Luckily, as this “trying so hard to diet and exercise to be thin, not healthy” trend is progressing, there are more and more women becoming aware of body image issues amongst not only grown women, but ESPECIALLY in teenage girls. I just came across an article in which they ask their readers to send in a picture of a body part they’re dying to change on Huffington Post, LOVING IT. They’re asking for it to be completely unedited and it’s working! Click here to read the whole piece. 
And I will leave you with this, I have gained ten pounds, (maybe twelve) over the past year. AND I F***ING LOVE IT. 

Why Can’t We Be Friends?

18 Jul

Girl on girl hate; you’d think it would get better as one gets older right? Usually with age comes maturity, wisdom, security. Wrong. While thinking about the issue and sifting it out internally, I happen to come across a show called The Bad Girls Club (BGC), and if that show doesn’t epitomize the ever living presence of girl on girl violence I don’t know what does.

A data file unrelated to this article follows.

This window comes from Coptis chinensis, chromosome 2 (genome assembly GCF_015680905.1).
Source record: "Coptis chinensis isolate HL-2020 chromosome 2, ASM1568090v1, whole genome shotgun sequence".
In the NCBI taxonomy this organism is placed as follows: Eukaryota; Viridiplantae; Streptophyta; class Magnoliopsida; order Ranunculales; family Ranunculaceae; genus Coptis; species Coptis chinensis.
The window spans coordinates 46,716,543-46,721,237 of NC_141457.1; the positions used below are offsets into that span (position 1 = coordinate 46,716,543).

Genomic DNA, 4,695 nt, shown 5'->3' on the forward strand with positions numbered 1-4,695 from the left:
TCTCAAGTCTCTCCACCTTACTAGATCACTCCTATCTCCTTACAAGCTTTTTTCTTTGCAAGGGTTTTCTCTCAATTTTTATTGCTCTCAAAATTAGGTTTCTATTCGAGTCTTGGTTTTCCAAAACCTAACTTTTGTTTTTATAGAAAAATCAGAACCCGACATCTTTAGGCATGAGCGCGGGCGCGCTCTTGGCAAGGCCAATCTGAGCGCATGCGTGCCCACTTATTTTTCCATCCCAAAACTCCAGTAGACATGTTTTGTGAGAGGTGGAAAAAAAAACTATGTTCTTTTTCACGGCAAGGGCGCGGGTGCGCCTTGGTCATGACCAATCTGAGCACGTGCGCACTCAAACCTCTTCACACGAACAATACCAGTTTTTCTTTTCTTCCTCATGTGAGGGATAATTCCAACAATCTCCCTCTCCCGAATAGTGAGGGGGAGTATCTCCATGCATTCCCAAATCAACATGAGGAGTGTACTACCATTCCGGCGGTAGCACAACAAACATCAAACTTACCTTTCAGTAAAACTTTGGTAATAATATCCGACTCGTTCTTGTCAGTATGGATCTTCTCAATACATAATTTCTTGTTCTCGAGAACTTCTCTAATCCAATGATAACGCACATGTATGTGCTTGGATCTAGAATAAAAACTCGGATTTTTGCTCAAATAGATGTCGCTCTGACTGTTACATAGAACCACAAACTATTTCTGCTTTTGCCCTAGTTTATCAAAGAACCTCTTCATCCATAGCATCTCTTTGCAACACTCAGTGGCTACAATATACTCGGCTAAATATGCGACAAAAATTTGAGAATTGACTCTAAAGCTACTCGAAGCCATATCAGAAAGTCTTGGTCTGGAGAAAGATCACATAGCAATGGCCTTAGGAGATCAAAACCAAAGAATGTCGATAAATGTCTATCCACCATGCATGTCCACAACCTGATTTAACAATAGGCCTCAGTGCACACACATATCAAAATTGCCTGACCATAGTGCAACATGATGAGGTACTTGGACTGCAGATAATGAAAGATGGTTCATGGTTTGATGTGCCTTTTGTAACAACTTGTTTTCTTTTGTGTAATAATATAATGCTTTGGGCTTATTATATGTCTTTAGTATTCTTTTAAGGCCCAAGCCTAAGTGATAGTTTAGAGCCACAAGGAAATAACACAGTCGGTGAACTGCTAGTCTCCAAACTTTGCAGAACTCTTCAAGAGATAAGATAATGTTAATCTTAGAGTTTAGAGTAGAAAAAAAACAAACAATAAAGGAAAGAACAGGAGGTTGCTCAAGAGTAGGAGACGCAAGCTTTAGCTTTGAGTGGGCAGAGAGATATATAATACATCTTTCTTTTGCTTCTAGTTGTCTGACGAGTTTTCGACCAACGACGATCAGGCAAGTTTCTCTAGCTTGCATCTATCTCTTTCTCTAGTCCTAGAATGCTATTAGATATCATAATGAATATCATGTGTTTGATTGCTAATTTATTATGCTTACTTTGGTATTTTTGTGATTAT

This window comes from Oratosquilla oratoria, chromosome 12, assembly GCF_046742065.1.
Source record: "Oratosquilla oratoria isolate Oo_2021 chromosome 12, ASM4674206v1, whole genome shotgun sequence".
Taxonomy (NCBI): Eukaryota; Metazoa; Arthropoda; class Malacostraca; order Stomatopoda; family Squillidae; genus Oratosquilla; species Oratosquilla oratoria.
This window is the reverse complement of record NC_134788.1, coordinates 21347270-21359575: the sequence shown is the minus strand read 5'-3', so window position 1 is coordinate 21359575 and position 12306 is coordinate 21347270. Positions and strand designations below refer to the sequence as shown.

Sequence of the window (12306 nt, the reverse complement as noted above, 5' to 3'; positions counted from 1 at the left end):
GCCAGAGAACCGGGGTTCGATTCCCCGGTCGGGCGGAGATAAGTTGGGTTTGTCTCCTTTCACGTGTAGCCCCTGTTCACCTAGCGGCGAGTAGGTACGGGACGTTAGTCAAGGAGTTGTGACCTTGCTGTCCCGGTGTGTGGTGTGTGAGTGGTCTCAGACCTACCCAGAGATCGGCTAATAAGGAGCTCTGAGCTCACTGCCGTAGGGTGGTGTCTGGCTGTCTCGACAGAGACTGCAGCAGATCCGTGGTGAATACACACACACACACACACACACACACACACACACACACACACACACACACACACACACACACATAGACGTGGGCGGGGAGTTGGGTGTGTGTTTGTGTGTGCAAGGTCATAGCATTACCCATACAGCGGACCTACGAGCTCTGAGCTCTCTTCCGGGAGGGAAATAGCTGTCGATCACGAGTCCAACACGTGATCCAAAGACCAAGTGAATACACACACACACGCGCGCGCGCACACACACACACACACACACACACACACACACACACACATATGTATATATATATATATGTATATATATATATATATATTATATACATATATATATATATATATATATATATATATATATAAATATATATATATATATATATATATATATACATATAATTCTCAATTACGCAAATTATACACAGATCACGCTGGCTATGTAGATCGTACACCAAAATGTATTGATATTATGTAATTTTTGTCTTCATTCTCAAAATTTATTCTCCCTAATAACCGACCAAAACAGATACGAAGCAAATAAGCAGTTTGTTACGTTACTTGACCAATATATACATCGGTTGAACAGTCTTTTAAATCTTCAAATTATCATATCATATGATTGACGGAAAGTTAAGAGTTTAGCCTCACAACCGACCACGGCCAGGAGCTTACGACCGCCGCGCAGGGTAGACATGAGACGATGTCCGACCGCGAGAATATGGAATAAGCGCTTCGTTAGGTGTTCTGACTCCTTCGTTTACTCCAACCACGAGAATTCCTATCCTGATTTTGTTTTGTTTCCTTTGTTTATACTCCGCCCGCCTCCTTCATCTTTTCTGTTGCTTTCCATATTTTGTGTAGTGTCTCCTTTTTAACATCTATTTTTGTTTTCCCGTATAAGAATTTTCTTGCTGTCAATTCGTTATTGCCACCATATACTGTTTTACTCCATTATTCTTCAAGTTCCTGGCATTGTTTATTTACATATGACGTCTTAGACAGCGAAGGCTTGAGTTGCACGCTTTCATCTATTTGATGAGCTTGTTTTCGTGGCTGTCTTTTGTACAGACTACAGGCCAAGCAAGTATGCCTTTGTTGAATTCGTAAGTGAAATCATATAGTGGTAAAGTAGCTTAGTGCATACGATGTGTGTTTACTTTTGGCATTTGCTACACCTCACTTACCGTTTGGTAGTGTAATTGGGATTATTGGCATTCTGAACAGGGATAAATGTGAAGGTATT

So, why do we do it ladies? Why must some feel the need to overshadow, belittle and oppress others when we ourselves everyday are shown how unworthy we are? What with media force feeding artificial femininity, and what high fashion magazines portray and what beauty experts claim? It seems as though we are becoming people who are pre-programmed in self-hatred. What exactly does it stem from? I have some ideas: a) insecurities, b) a fear of failure [in
attaining desired appearances], and c) an unwillingness to tolerate or accept difference.